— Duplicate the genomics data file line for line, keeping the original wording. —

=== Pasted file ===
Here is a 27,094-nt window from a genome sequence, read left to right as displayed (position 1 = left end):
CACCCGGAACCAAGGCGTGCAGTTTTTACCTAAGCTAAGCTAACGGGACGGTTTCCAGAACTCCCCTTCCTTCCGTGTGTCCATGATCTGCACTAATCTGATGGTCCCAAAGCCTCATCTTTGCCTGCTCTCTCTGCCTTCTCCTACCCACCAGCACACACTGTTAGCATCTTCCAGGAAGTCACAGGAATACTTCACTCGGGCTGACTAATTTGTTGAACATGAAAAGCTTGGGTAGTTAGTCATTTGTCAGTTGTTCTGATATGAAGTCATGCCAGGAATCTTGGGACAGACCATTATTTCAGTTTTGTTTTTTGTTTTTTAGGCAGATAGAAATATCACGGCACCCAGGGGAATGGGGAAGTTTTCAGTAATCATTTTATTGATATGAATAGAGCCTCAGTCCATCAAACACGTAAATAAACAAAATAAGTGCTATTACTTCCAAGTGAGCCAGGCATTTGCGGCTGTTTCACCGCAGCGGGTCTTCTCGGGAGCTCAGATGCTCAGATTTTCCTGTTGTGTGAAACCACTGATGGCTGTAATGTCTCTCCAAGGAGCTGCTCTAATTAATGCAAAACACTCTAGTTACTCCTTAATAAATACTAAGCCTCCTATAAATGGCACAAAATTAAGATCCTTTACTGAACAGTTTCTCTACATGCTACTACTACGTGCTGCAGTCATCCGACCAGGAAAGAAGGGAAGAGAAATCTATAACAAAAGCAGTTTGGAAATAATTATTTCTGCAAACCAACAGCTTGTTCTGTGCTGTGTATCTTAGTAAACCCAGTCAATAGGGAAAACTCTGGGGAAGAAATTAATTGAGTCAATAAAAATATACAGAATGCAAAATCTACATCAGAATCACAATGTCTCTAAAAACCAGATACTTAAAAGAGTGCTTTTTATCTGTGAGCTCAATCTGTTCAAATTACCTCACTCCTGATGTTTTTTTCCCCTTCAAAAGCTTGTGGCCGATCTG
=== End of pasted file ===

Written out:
Here is a 27,094-nt window from a genome sequence, read left to right as displayed (position 1 = left end):
CACCCGGAACCAAGGCGTGCAGTTTTTACCTAAGCTAAGCTAACGGGACGGTTTCCAGAACTCCCCTTCCTTCCGTGTGTCCATGATCTGCACTAATCTGATGGTCCCAAAGCCTCATCTTTGCCTGCTCTCTCTGCCTTCTCCTACCCACCAGCACACACTGTTAGCATCTTCCAGGAAGTCACAGGAATACTTCACTCGGGCTGACTAATTTGTTGAACATGAAAAGCTTGGGTAGTTAGTCATTTGTCAGTTGTTCTGATATGAAGTCATGCCAGGAATCTTGGGACAGACCATTATTTCAGTTTTGTTTTTTGTTTTTTAGGCAGATAGAAATATCACGGCACCCAGGGGAATGGGGAAGTTTTCAGTAATCATTTTATTGATATGAATAGAGCCTCAGTCCATCAAACACGTAAATAAACAAAATAAGTGCTATTACTTCCAAGTGAGCCAGGCATTTGCGGCTGTTTCACCGCAGCGGGTCTTCTCGGGAGCTCAGATGCTCAGATTTTCCTGTTGTGTGAAACCACTGATGGCTGTAATGTCTCTCCAAGGAGCTGCTCTAATTAATGCAAAACACTCTAGTTACTCCTTAATAAATACTAAGCCTCCTATAAATGGCACAAAATTAAGATCCTTTACTGAACAGTTTCTCTACATGCTACTACTACGTGCTGCAGTCATCCGACCAGGAAAGAAGGGAAGAGAAATCTATAACAAAAGCAGTTTGGAAATAATTATTTCTGCAAACCAACAGCTTGTTCTGTGCTGTGTATCTTAGTAAACCCAGTCAATAGGGAAAACTCTGGGGAAGAAATTAATTGAGTCAATAAAAATATACAGAATGCAAAATCTACATCAGAATCACAATGTCTCTAAAAACCAGATACTTAAAAGAGTGCTTTTTATCTGTGAGCTCAATCTGTTCAAATTACCTCACTCCTGATGTTTTTTTCCCCTTCAAAAGCTTGTGGCCGATCTG